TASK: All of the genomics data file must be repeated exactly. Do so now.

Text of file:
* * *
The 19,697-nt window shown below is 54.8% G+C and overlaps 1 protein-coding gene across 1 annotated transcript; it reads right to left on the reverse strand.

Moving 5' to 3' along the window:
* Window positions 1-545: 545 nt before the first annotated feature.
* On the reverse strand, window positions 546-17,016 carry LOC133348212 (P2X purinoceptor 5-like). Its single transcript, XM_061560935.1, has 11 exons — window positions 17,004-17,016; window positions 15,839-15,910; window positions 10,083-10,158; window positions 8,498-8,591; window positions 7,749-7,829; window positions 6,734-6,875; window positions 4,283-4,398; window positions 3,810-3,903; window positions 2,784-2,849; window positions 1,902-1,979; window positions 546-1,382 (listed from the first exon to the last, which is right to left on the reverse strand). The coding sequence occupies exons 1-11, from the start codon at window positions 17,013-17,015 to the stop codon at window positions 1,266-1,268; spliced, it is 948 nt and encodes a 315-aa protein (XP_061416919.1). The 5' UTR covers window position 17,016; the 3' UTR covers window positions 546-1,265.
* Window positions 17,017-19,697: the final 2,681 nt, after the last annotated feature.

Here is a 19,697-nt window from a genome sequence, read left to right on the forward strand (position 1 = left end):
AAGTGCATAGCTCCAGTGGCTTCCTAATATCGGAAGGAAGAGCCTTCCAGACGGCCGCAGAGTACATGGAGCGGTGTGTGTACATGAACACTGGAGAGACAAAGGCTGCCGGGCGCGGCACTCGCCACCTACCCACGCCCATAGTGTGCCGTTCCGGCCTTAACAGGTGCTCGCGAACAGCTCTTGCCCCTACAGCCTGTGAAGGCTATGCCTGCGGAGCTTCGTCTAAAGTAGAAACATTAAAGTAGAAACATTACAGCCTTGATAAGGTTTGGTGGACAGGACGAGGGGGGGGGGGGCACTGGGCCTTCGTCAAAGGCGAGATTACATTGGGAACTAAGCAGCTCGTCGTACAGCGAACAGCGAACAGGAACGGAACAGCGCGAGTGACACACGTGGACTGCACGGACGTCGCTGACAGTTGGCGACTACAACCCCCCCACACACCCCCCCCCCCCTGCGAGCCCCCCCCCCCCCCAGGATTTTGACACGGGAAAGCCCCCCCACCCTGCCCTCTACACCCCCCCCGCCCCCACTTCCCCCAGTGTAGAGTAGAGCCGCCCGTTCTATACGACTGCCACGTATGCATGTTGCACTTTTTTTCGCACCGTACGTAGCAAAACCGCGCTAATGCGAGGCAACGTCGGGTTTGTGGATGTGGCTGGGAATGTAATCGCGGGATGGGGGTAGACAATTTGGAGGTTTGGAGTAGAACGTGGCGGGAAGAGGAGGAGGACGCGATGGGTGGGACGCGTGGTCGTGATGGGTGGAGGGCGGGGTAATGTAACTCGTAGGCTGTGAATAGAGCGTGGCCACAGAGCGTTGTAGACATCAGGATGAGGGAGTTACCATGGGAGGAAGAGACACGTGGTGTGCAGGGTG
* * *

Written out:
The 19,697-nt window shown below is 54.8% G+C and overlaps 1 protein-coding gene across 1 annotated transcript; it reads right to left on the reverse strand.

Moving 5' to 3' along the window:
* Window positions 1-545: 545 nt before the first annotated feature.
* On the reverse strand, window positions 546-17,016 carry LOC133348212 (P2X purinoceptor 5-like). Its single transcript, XM_061560935.1, has 11 exons — window positions 17,004-17,016; window positions 15,839-15,910; window positions 10,083-10,158; window positions 8,498-8,591; window positions 7,749-7,829; window positions 6,734-6,875; window positions 4,283-4,398; window positions 3,810-3,903; window positions 2,784-2,849; window positions 1,902-1,979; window positions 546-1,382 (listed from the first exon to the last, which is right to left on the reverse strand). The coding sequence occupies exons 1-11, from the start codon at window positions 17,013-17,015 to the stop codon at window positions 1,266-1,268; spliced, it is 948 nt and encodes a 315-aa protein (XP_061416919.1). The 5' UTR covers window position 17,016; the 3' UTR covers window positions 546-1,265.
* Window positions 17,017-19,697: the final 2,681 nt, after the last annotated feature.

Here is a 19,697-nt window from a genome sequence, read left to right on the forward strand (position 1 = left end):
AAGTGCATAGCTCCAGTGGCTTCCTAATATCGGAAGGAAGAGCCTTCCAGACGGCCGCAGAGTACATGGAGCGGTGTGTGTACATGAACACTGGAGAGACAAAGGCTGCCGGGCGCGGCACTCGCCACCTACCCACGCCCATAGTGTGCCGTTCCGGCCTTAACAGGTGCTCGCGAACAGCTCTTGCCCCTACAGCCTGTGAAGGCTATGCCTGCGGAGCTTCGTCTAAAGTAGAAACATTAAAGTAGAAACATTACAGCCTTGATAAGGTTTGGTGGACAGGACGAGGGGGGGGGGGGCACTGGGCCTTCGTCAAAGGCGAGATTACATTGGGAACTAAGCAGCTCGTCGTACAGCGAACAGCGAACAGGAACGGAACAGCGCGAGTGACACACGTGGACTGCACGGACGTCGCTGACAGTTGGCGACTACAACCCCCCCACACACCCCCCCCCCCCTGCGAGCCCCCCCCCCCCCCAGGATTTTGACACGGGAAAGCCCCCCCACCCTGCCCTCTACACCCCCCCCGCCCCCACTTCCCCCAGTGTAGAGTAGAGCCGCCCGTTCTATACGACTGCCACGTATGCATGTTGCACTTTTTTTCGCACCGTACGTAGCAAAACCGCGCTAATGCGAGGCAACGTCGGGTTTGTGGATGTGGCTGGGAATGTAATCGCGGGATGGGGGTAGACAATTTGGAGGTTTGGAGTAGAACGTGGCGGGAAGAGGAGGAGGACGCGATGGGTGGGACGCGTGGTCGTGATGGGTGGAGGGCGGGGTAATGTAACTCGTAGGCTGTGAATAGAGCGTGGCCACAGAGCGTTGTAGACATCAGGATGAGGGAGTTACCATGGGAGGAAGAGACACGTGGTGTGCAGGGTG